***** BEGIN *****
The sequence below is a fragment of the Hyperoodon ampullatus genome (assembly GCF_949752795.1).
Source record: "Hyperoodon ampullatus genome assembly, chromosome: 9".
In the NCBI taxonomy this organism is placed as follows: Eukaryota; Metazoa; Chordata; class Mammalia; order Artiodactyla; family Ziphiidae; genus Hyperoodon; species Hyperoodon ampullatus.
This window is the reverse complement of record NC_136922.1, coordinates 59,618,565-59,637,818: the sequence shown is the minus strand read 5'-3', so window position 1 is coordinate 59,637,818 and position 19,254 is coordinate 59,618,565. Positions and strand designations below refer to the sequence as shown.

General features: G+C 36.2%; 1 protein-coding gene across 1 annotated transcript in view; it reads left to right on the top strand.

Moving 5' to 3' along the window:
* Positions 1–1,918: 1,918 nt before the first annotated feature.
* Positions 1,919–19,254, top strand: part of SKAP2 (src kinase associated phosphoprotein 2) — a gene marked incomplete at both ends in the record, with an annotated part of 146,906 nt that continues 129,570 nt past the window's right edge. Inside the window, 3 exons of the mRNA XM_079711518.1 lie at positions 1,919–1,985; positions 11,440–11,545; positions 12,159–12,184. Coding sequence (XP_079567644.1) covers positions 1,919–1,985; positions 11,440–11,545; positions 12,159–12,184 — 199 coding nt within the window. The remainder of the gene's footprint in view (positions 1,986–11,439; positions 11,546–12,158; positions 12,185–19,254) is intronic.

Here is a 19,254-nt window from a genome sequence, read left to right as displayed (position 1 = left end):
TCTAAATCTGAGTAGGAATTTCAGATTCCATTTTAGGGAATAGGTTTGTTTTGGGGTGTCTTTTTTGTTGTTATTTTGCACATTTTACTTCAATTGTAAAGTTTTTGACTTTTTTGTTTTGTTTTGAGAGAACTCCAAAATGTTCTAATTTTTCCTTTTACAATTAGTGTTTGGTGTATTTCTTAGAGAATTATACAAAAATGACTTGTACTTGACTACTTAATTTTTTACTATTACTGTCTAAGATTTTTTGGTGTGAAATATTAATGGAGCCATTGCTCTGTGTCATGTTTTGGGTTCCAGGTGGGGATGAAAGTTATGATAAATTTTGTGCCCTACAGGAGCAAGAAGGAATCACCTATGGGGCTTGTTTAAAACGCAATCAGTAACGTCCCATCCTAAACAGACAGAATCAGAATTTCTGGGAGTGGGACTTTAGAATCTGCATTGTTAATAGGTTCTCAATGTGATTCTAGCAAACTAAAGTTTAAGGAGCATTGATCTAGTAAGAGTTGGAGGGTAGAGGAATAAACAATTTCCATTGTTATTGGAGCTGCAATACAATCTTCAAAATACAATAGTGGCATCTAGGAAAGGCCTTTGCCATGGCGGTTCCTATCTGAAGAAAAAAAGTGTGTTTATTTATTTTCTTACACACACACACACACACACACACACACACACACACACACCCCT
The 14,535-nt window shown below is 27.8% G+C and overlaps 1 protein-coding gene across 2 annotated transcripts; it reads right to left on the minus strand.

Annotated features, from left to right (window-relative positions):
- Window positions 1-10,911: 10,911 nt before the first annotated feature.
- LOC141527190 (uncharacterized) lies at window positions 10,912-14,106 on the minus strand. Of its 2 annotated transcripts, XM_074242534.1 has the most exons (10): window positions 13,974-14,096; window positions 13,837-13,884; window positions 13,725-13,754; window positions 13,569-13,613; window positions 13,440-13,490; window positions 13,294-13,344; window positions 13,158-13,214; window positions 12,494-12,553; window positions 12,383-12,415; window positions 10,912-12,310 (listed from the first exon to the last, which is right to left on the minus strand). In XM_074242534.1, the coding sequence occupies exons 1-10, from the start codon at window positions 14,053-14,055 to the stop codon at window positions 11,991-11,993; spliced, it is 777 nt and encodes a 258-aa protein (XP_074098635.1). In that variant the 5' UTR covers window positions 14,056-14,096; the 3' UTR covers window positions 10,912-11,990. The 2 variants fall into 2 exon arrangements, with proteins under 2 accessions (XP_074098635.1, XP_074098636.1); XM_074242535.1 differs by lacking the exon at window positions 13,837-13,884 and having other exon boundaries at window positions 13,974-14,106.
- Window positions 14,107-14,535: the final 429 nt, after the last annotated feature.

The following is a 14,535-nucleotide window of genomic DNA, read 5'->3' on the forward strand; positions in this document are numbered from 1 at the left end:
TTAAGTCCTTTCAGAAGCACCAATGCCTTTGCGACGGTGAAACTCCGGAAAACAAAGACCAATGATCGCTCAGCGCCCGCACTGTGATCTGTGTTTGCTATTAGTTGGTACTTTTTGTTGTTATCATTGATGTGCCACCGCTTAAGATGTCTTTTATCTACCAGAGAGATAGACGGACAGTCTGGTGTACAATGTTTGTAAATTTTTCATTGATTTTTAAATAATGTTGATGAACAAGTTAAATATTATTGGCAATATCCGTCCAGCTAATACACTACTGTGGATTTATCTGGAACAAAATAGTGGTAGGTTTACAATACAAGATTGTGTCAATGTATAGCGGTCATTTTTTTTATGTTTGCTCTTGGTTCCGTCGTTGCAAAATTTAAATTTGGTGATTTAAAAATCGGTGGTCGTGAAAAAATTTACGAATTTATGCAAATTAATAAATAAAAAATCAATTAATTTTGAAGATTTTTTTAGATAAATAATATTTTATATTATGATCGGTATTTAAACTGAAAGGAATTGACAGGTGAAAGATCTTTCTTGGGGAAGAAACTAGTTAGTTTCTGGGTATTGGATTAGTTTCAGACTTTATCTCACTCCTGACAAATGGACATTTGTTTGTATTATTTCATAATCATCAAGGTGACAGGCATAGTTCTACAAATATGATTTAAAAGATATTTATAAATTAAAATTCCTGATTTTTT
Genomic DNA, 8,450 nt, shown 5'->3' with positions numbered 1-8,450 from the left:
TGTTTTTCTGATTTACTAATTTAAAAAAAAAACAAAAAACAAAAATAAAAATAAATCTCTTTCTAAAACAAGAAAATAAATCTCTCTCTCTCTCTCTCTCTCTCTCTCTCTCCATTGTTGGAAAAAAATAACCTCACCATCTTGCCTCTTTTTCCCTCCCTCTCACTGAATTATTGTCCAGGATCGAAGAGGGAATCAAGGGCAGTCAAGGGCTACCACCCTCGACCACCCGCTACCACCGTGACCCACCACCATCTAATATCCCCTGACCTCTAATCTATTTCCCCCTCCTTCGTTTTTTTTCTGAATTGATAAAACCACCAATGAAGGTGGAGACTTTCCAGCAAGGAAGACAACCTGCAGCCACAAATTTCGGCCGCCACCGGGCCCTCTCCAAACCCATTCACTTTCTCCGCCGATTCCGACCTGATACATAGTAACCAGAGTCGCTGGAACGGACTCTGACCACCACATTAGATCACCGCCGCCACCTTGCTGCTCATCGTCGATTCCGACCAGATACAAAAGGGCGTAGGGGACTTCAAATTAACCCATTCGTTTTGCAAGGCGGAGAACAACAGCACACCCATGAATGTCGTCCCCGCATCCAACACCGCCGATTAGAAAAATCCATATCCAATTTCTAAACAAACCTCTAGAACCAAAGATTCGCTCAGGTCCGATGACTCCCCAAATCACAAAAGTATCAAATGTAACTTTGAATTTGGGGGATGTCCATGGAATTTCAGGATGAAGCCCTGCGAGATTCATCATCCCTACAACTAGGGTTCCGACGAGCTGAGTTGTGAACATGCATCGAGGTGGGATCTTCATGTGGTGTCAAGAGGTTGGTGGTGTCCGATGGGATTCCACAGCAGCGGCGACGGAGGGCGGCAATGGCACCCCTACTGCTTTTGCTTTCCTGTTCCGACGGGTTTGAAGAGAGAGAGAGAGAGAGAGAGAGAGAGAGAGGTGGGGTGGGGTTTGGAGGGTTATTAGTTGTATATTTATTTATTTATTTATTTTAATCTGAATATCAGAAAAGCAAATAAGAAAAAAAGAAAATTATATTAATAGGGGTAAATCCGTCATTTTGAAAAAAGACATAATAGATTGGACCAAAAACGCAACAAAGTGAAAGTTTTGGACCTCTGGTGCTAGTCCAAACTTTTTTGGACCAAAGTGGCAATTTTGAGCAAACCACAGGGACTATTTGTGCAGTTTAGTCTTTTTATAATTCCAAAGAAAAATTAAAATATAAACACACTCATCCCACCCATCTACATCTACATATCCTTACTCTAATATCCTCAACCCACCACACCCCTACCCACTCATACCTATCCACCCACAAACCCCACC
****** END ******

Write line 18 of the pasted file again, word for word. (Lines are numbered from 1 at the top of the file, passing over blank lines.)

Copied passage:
Genomic DNA, 8,450 nt, shown 5'->3' with positions numbered 1-8,450 from the left: